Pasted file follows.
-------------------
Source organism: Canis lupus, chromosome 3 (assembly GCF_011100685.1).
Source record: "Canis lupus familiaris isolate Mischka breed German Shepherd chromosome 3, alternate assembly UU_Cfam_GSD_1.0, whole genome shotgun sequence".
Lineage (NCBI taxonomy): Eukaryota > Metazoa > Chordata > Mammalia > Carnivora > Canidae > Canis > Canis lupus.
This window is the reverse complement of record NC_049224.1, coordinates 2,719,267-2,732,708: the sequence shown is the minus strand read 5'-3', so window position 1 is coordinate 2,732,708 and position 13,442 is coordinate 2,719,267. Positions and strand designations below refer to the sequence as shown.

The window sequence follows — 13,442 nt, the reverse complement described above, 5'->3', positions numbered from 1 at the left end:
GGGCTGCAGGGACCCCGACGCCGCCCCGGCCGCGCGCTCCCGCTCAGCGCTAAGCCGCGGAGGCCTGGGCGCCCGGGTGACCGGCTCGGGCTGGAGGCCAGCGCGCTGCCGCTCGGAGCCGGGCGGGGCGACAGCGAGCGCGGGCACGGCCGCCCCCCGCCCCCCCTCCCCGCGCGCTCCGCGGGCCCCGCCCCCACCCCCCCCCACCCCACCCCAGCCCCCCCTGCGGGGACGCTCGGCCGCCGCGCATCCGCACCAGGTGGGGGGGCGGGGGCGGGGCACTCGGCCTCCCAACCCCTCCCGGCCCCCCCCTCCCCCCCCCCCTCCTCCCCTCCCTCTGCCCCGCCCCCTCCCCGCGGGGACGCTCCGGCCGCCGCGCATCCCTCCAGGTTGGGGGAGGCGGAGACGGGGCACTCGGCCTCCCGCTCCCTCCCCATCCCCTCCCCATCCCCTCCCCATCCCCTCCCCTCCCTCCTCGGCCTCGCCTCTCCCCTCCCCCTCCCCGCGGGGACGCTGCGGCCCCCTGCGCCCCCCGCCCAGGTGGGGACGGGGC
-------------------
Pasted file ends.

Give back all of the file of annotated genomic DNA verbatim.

Source organism: Canis lupus, chromosome 3 (assembly GCF_011100685.1).
Source record: "Canis lupus familiaris isolate Mischka breed German Shepherd chromosome 3, alternate assembly UU_Cfam_GSD_1.0, whole genome shotgun sequence".
Lineage (NCBI taxonomy): Eukaryota > Metazoa > Chordata > Mammalia > Carnivora > Canidae > Canis > Canis lupus.
This window is the reverse complement of record NC_049224.1, coordinates 2,719,267-2,732,708: the sequence shown is the minus strand read 5'-3', so window position 1 is coordinate 2,732,708 and position 13,442 is coordinate 2,719,267. Positions and strand designations below refer to the sequence as shown.

The window sequence follows — 13,442 nt, the reverse complement described above, 5'->3', positions numbered from 1 at the left end:
GGGCTGCAGGGACCCCGACGCCGCCCCGGCCGCGCGCTCCCGCTCAGCGCTAAGCCGCGGAGGCCTGGGCGCCCGGGTGACCGGCTCGGGCTGGAGGCCAGCGCGCTGCCGCTCGGAGCCGGGCGGGGCGACAGCGAGCGCGGGCACGGCCGCCCCCCGCCCCCCCTCCCCGCGCGCTCCGCGGGCCCCGCCCCCACCCCCCCCCACCCCACCCCAGCCCCCCCTGCGGGGACGCTCGGCCGCCGCGCATCCGCACCAGGTGGGGGGGCGGGGGCGGGGCACTCGGCCTCCCAACCCCTCCCGGCCCCCCCCTCCCCCCCCCCCTCCTCCCCTCCCTCTGCCCCGCCCCCTCCCCGCGGGGACGCTCCGGCCGCCGCGCATCCCTCCAGGTTGGGGGAGGCGGAGACGGGGCACTCGGCCTCCCGCTCCCTCCCCATCCCCTCCCCATCCCCTCCCCATCCCCTCCCCTCCCTCCTCGGCCTCGCCTCTCCCCTCCCCCTCCCCGCGGGGACGCTGCGGCCCCCTGCGCCCCCCGCCCAGGTGGGGACGGGGC